Hitmetrix - User behavior analytics & recording

Avoiding Random Acts of Contact

Imagine this. You frequently buy goods from a company that sells dozens of products under four popular brand names. Each of the organization’s divisions independently captures, manages and analyzes data about you and your transactions.

However, because these business units don’t share detailed customer information, you’re increasingly frustrated by e-mail, phone and direct mail offers that are redundant, irrelevant or ignore your demonstrated loyalty to specific products.

It’s not surprising that under a single corporate banner, multiple divisions often vie for attention from the same “best” customers. But without guidelines that coordinate message content, channels and timing, recipients may feel bombarded by too much of a good thing. That’s what a leading technology manufacturer discovered recently when examining the behavior of its most valuable customers. Analysis revealed that, over time, the top 20 percent grew less responsive to new offers. As these customers received more marketing messages, they tended to opt out of contact lists entirely! This was the unintended result of an aggressive every-division-for-itself mentality.

You can avoid similar disconnects by designing an integrated customer contact strategy. The process isn’t always easy, especially when new forms of communication are continually emerging. Webinars, e-zines, chat rooms, search mechanisms and blogs – these are only a fraction of the interactive possibilities. If you’re ready to carve a path through this dynamic multichannel landscape, consider these issues:

How do you define success? Are you motivated mainly to deepen and enrich your relationships with good customers, or to sell anytime, anywhere? These days, successful strategies aren’t driven by short-term market share wins. Instead, they focus on gaining a larger proportion of your best customers’ purchases over time.

Does your model revolve around customer interests? Do you anticipate and act on events and triggers in a customer’s life? Or do your internal business cycles dictate contact frequency and context? It’s tempting to treat customers as passive targets who wait to receive messages when and where you choose to deliver them. But there’s tremendous advantage in letting their behaviors signal when, where and how to approach them.

Are your data consolidated and accessible? The quality of your multichannel marketing depends heavily on your ability to integrate customer data from every communication source. Strive to gain a single, 360-degree view of each customer by combining descriptive data, permissions, transaction files and response records from across multiple systems. Also remember that effective solutions aren’t based on input alone – they distribute customer intelligence in a way that’s highly available for analysis and action.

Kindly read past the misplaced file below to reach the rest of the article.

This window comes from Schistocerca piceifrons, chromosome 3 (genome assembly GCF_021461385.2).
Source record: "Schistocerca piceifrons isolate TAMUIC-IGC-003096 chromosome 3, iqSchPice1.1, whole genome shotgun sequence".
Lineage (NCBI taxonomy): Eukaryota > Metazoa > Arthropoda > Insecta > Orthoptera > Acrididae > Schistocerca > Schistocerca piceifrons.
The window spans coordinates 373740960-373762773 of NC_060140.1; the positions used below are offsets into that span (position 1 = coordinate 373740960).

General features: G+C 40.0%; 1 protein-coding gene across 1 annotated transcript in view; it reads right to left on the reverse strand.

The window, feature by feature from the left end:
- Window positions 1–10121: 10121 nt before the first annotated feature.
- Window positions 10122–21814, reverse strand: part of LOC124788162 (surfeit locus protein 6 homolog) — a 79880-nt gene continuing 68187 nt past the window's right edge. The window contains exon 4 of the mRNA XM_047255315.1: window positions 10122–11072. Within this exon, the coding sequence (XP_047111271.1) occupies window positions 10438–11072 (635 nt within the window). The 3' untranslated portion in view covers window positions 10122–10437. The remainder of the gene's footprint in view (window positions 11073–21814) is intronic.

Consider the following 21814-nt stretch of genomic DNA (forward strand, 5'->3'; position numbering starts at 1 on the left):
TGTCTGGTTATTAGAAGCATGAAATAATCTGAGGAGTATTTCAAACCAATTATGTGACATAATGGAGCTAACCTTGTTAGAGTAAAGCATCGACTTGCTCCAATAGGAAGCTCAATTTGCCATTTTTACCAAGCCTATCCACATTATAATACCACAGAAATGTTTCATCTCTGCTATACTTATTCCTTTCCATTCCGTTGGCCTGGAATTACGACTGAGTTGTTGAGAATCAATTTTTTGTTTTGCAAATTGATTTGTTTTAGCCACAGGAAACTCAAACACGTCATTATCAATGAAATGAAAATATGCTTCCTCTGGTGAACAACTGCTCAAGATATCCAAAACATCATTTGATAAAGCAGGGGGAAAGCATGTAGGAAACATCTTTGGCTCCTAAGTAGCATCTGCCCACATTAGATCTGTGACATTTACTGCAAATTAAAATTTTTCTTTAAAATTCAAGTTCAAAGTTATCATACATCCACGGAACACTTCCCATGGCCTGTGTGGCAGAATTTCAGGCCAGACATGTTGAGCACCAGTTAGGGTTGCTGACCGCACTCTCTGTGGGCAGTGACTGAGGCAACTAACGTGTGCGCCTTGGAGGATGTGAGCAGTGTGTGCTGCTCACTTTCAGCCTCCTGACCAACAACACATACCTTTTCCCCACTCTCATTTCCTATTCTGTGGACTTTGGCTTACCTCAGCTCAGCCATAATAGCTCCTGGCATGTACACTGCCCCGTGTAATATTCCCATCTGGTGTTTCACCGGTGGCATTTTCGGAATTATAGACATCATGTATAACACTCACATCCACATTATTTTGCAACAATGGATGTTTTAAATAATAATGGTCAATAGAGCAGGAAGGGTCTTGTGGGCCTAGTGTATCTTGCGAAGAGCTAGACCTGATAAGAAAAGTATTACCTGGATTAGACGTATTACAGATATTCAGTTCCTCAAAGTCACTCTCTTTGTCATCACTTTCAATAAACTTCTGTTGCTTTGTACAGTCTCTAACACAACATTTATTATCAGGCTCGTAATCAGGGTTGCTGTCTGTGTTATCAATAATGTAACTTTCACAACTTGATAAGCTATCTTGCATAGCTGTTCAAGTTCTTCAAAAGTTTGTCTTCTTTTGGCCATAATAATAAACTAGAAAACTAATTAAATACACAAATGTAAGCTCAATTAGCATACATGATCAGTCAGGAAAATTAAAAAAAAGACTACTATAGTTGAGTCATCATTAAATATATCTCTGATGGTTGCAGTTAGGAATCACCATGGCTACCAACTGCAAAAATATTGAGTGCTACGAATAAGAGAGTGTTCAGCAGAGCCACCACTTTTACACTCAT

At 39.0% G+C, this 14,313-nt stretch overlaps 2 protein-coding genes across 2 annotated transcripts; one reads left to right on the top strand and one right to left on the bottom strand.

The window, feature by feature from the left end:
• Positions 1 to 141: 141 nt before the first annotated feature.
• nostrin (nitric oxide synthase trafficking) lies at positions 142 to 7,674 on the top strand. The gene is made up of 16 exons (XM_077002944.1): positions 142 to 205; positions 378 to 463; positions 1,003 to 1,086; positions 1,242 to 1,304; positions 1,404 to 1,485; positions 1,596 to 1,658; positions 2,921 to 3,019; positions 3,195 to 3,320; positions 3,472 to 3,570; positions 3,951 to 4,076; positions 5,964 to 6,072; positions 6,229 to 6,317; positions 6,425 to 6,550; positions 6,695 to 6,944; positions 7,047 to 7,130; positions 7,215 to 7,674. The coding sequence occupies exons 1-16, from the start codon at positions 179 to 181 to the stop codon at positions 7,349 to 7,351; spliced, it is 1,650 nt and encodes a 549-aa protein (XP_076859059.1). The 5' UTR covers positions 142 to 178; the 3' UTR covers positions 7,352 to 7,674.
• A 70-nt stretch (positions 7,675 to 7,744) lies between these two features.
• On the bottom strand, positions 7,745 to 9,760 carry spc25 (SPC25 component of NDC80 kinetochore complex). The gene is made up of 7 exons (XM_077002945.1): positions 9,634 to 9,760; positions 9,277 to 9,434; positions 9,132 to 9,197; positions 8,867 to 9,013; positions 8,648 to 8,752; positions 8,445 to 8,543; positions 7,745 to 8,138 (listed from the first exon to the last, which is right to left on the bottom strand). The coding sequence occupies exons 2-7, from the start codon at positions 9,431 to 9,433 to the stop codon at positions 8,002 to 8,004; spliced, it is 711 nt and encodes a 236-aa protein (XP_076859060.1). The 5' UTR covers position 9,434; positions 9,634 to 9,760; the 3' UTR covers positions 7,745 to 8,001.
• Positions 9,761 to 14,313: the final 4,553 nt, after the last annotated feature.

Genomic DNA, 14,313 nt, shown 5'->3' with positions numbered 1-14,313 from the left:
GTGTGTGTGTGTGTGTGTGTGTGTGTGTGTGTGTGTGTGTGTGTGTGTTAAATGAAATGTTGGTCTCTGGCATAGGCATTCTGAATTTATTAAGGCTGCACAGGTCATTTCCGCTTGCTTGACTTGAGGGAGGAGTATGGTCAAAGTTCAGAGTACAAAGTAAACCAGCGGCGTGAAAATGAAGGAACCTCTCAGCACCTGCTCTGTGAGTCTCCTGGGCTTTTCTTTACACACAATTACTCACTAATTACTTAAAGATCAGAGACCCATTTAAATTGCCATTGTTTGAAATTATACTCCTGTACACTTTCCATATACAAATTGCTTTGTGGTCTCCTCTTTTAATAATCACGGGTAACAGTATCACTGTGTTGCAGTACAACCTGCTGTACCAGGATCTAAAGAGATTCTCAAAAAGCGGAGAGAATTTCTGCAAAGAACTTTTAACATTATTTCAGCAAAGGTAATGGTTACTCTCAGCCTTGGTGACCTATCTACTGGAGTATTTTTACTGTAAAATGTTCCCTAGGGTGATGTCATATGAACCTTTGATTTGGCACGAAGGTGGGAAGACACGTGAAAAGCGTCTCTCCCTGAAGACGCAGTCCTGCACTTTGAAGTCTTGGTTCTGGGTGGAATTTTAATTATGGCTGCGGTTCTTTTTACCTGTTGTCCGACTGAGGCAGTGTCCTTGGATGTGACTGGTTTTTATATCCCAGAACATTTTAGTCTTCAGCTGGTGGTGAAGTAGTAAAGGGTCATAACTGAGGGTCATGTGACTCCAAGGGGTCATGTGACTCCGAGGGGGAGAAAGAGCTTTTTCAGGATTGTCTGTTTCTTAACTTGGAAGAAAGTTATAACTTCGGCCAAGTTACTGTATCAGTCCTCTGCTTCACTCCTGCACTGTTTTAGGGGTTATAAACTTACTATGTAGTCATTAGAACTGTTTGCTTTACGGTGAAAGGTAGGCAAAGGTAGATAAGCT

Are your goals supported by business rules? Customer-driven marketing initiatives can’t proceed without organized, accessible data. However, these endeavors remain at risk until you also develop clear, consistent, corporate-wide standards for integrated planning, analysis and implementation processes. This can be the toughest, most time-consuming action item because it requires all lines of business to cooperate in defining and enforcing common procedures.

Will testing play a pivotal role? Multichannel outreach isn’t a one-time event. It’s an iterative process that depends on continuous feedback loops. Ideally, it involves tracking and analysis of behavioral patterns among targeted customer segments, and flexibility to build on what’s learned from those responses. Testing best practices should be central to your scheme. Prepare to test against small but carefully defined predictive groups at every step, and to incrementally improve your results with controlled adjustments to campaign variables.

Does management share your vision? Will your managers champion a coordinated customer contact strategy? Without strong, steady endorsement from the top levels, even the most viable approach is unlikely to succeed. Executive commitment can ensure that technical and organizational barriers are minimized, and methods that serve your company’s long-term interests are advanced.

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